Mr. Bayard to Mr. Gresham.

No. 153.]

Sir: I have the honor to acknowledge your cablegram of this date, and have just returned from an interview with Lord Rosebery at the foreign office, in which I communicated the full purport of your cablegram.

I have just sent you by cable his reply, which I think will be entirely satisfactory, in relation to the attitude and contemplated action of this Government in the questions now pending in Brazil.

I repeated in substance the facts stated in your cablegram and the concurrence of opinion by Sir Julian Pauncefote, as well as your coincidence of opinion as to the rule of international law as stated by Wheaton, and Dana’s note to section 23, applicable to the Brazilian case.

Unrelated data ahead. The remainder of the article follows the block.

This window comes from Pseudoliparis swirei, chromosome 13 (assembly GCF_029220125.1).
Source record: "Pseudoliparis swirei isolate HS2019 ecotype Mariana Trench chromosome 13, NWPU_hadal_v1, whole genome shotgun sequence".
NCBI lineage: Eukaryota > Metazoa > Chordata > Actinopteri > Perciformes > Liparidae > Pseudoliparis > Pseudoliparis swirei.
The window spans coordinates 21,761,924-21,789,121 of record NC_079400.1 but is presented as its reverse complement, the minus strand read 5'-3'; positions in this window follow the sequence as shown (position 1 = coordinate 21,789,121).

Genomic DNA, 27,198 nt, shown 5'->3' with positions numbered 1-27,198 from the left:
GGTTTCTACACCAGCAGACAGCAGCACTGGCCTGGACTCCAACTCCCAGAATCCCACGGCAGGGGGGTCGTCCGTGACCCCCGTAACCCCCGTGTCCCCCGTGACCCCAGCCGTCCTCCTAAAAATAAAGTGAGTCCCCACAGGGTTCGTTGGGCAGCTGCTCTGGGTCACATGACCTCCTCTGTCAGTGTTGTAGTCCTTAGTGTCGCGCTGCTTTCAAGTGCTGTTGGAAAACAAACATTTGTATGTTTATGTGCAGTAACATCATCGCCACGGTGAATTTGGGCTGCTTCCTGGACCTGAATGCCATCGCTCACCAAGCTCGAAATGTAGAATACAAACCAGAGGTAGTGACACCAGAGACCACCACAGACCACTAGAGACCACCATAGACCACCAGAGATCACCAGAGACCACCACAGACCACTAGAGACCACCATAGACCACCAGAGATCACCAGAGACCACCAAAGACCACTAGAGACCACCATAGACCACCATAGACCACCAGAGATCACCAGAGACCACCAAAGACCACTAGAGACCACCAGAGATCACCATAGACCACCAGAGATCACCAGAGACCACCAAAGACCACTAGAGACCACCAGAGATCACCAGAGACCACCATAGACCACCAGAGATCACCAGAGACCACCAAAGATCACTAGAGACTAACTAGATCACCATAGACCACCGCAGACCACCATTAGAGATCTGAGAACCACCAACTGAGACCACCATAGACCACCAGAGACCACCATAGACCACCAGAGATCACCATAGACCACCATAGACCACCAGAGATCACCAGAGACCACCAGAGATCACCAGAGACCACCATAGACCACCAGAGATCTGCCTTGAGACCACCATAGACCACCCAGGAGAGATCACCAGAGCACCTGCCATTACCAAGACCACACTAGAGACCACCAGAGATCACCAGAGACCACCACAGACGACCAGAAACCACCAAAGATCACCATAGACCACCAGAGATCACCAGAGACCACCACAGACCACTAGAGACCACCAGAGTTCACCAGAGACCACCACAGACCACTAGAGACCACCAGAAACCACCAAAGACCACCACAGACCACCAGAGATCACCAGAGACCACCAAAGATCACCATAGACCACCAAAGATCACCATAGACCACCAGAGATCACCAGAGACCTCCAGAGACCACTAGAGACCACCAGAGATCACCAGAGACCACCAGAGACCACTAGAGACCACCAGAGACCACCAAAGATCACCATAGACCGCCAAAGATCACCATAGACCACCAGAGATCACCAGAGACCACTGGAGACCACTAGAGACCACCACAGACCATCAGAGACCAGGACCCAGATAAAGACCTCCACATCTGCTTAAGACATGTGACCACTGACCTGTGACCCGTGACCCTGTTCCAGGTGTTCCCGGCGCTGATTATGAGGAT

I stated the case to be that of a naval officer entrusted with the command of what was virtually the entire naval force of his country and accepting such command under a government with whom he cooperated for several months and then suddenly threw himself into opposition, carrying with him his entire fleet, and creating an insurrection. That, with full information of the facts, but with no intention of interfering in the struggle, living up to their treaty stipulations, and an unbroken amity of nearly seventy years with the Brazilian people and their Government, the Government of the United States had three times refused to recognize as belligerents Admiral di Mello and his associates in arms, such recognition not being justified by the facts and circumstances and the well-established rules of international law.

Lord Rosebery expressed his concurrence in the judgment of the Government of the United States, and stated very clearly and decidedly the intention of his Government to act in accordance with their decision in the matter.

I am, etc.,

T. F. Bayard,